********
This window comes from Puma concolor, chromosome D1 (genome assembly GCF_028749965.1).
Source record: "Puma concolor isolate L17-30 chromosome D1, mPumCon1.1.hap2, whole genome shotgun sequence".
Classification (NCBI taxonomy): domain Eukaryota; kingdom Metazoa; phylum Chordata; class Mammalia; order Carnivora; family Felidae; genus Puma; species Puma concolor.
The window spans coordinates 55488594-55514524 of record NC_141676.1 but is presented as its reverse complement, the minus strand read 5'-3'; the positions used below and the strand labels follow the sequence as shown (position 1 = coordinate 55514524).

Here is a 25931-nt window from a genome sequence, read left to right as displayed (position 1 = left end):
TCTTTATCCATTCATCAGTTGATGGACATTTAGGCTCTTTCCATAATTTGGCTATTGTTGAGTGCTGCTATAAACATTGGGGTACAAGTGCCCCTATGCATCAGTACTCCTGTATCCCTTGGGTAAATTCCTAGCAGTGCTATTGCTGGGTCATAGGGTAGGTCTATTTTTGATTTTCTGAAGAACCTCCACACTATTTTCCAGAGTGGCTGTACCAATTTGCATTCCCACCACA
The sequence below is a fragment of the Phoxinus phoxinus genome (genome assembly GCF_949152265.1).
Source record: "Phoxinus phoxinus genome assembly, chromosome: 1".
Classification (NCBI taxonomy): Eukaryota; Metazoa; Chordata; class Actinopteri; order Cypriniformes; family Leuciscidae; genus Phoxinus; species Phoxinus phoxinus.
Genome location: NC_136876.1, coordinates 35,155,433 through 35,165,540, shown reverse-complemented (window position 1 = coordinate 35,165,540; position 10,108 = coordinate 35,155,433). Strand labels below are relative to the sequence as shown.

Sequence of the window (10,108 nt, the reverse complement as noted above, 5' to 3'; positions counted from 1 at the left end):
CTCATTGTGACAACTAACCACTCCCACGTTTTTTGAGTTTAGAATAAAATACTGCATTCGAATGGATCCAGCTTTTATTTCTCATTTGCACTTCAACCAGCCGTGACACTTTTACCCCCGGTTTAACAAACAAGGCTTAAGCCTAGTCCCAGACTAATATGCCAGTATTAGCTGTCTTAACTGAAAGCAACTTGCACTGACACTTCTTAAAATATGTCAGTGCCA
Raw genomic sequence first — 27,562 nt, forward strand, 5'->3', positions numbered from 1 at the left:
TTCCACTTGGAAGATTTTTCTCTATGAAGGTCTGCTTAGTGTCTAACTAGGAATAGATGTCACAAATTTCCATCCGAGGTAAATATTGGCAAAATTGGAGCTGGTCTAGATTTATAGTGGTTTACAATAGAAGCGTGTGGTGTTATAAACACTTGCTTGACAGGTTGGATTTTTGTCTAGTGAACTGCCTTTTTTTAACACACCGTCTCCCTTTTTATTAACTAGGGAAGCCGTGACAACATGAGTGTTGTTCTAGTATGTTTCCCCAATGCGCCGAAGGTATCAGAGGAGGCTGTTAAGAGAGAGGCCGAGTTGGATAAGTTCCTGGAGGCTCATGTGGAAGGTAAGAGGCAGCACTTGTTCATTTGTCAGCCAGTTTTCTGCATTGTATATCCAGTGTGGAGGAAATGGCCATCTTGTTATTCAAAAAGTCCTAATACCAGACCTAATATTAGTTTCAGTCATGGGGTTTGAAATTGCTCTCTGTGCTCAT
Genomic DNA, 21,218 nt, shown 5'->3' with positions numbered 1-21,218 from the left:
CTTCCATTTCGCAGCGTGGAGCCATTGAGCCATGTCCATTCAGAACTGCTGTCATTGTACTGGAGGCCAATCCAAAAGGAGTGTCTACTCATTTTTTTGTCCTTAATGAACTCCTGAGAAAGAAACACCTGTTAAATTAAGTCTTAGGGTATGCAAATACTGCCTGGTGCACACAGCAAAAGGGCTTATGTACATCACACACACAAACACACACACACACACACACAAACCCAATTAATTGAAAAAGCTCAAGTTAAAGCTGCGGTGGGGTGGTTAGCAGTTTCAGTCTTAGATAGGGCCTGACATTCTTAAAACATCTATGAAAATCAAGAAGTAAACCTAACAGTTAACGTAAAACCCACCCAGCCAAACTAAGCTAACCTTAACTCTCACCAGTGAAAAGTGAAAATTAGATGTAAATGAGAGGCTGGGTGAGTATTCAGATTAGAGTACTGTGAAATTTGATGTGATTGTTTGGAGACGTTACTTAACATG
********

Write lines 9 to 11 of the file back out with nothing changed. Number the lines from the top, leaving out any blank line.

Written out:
Classification (NCBI taxonomy): Eukaryota; Metazoa; Chordata; class Actinopteri; order Cypriniformes; family Leuciscidae; genus Phoxinus; species Phoxinus phoxinus.
Genome location: NC_136876.1, coordinates 35,155,433 through 35,165,540, shown reverse-complemented (window position 1 = coordinate 35,165,540; position 10,108 = coordinate 35,155,433). Strand labels below are relative to the sequence as shown.

Sequence of the window (10,108 nt, the reverse complement as noted above, 5' to 3'; positions counted from 1 at the left end):